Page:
It’s February, which means that The Nutcracker is firmly in the rear-view mirror and it’s time for Boston Ballet to launch its spring season of boundary-challenging programs.
First comes rEVOLUTION, from February 27th to March 8th. The program offers works by three choreographers whose work transformed the way we see ballet. First comes George Balanchine’s Agon, set to music of fellow Russian Igor Stravinsky. Next, Jerome Robbins’ Glass Pieces, which features the music of Phillip Glass. And then comes William Forsythe’s In the Middle, Somewhat Elevated, which has taken the ballet world by storm since it first appeared in 1987.
Next up: Carmen, from March 12th through March 22nd. The choreographers are George Balanchine, Helen Pickett, and Boston Ballet Resident Choreographer Jorma Elo. Balanchine’s piece, Serenade, is the first piece he choreographed in the United States back in 1935.
“Balanchine created this piece on ballet students. He wanted to show how women turn into ballerinas, and that’s what this piece is about. The Tchaikovsky music makes it a masterpiece. It’s a unique dance that explores femininity,” said Nissinen Helen Pickett’s work, Tsukiyo, is a sensual ballet that explores the complexities of human interaction.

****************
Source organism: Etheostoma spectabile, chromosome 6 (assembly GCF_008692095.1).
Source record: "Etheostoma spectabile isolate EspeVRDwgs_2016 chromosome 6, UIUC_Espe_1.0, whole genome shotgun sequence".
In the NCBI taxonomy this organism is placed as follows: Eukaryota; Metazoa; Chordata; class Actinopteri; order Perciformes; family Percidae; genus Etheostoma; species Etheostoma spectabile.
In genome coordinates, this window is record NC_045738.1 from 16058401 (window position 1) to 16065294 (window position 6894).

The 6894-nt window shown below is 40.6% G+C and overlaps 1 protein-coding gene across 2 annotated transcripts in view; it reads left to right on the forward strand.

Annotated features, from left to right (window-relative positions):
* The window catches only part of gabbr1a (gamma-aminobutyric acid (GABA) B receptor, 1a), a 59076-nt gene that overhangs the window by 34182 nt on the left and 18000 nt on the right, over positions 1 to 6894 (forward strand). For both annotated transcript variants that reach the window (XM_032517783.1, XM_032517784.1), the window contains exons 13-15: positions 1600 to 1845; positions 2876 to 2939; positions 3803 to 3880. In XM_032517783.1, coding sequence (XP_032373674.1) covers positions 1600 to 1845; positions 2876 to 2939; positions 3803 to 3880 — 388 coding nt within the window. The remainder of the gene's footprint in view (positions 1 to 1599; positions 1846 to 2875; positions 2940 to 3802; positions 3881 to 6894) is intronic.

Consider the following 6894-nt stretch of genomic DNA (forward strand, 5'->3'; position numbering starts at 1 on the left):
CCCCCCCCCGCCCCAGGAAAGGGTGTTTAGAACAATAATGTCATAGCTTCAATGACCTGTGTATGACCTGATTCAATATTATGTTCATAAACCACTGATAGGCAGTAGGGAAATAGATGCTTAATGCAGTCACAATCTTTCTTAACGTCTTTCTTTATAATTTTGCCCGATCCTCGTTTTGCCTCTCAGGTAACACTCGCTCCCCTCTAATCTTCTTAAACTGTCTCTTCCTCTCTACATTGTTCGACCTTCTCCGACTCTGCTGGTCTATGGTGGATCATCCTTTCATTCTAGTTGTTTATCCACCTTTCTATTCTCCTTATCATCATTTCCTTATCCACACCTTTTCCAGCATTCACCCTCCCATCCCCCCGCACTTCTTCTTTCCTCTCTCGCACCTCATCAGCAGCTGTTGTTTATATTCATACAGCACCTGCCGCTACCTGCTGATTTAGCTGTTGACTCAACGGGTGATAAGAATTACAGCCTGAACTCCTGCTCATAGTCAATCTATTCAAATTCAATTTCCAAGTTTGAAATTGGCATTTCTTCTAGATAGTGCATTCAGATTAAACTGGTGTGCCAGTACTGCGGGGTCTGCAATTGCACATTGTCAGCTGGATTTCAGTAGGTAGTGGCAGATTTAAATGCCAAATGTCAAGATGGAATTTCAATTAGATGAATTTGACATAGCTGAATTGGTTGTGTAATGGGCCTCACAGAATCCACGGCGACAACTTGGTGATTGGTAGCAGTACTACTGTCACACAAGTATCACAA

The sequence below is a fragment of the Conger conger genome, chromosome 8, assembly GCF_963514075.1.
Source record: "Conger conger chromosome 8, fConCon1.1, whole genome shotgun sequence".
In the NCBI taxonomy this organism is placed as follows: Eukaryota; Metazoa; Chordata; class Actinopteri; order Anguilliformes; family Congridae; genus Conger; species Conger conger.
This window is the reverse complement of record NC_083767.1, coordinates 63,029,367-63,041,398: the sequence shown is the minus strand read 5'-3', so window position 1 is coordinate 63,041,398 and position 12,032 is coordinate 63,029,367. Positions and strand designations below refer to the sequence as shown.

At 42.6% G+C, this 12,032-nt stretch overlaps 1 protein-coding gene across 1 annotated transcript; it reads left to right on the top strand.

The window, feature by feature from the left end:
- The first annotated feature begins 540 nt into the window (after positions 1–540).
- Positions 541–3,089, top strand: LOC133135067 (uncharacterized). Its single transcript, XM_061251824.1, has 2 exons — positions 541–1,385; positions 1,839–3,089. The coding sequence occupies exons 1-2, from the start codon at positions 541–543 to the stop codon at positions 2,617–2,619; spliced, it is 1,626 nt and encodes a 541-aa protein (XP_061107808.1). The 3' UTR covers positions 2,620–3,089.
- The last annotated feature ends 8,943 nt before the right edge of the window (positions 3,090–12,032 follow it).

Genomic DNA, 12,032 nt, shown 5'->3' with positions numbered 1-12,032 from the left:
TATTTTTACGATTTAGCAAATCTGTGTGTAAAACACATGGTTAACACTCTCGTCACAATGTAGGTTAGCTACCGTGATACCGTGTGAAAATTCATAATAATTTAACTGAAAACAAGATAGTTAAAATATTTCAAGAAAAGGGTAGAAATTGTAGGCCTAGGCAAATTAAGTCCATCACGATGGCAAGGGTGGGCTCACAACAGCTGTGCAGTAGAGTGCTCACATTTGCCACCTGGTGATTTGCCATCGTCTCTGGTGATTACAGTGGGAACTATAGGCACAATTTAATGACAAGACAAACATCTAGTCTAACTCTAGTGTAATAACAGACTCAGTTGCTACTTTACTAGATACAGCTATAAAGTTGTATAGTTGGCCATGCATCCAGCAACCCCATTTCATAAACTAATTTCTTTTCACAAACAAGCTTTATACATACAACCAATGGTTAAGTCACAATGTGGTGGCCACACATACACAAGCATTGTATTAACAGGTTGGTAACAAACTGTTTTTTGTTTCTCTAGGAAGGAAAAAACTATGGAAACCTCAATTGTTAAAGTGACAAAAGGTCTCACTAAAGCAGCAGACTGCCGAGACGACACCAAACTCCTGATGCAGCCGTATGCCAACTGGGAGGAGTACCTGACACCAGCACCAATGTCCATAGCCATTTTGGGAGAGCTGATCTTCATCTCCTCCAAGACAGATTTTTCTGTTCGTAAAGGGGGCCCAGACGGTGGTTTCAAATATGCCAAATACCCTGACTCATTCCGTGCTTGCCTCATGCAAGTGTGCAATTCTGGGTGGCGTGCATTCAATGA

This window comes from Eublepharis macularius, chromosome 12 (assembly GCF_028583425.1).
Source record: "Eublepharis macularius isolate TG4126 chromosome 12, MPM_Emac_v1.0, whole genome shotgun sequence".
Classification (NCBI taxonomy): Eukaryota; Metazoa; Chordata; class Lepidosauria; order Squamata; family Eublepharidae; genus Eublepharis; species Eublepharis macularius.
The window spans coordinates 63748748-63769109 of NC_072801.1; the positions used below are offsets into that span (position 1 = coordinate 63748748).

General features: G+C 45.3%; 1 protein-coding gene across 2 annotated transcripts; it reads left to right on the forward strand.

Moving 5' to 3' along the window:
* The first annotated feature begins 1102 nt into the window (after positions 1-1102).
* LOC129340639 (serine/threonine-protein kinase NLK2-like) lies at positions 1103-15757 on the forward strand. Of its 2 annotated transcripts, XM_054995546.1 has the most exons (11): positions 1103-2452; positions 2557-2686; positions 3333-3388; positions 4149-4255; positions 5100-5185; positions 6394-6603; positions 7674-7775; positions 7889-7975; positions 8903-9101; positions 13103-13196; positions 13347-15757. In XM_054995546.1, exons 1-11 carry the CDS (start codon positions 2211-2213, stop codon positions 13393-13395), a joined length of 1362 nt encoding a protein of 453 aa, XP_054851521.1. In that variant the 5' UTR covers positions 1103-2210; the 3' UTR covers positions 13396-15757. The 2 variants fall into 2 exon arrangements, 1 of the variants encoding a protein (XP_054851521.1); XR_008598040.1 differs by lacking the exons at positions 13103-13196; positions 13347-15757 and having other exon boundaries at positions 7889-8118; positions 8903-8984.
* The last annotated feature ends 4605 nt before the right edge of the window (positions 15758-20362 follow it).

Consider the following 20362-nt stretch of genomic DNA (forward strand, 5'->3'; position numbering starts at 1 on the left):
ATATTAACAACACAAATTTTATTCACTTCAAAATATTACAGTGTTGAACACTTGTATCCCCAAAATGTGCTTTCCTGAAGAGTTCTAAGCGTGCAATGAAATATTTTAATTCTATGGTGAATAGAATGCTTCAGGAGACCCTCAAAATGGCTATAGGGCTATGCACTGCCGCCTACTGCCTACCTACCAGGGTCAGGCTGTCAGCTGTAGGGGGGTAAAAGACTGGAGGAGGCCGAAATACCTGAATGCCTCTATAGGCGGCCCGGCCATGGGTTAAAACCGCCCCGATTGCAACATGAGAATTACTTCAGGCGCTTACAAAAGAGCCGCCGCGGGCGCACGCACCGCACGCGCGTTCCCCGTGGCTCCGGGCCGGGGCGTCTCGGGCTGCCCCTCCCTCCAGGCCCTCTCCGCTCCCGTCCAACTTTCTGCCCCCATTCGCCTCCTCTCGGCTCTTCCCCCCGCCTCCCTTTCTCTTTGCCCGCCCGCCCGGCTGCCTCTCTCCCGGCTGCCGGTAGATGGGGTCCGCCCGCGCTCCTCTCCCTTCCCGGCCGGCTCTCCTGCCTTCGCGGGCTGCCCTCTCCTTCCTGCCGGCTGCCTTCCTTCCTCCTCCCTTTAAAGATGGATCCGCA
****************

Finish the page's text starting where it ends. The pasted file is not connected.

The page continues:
The program also includes Petal by Helen Pickett, making its Boston Ballet premiere, and an updated version of Jorma Elo’s Carmen, which receives a contemporary, modern reading.
“No flamenco or red roses in this Carmen,” Nissinen says. “Just a very strong woman demonstrating her power through dance. All of the pieces on the Carmen program are about the power of women.”
Then comes the classic Swan Lake, from May 1st to May 31st, and finally, from May 8th to May 29th, a program called Off the Charts. This final program for the spring features choreography by two of the most important choreographers in the world today, Jiří Kylián and William Forsythe. Balletomanes will also enjoy world premiere by Stephen Galloway, former Creative Movement Director for The Rolling Stones.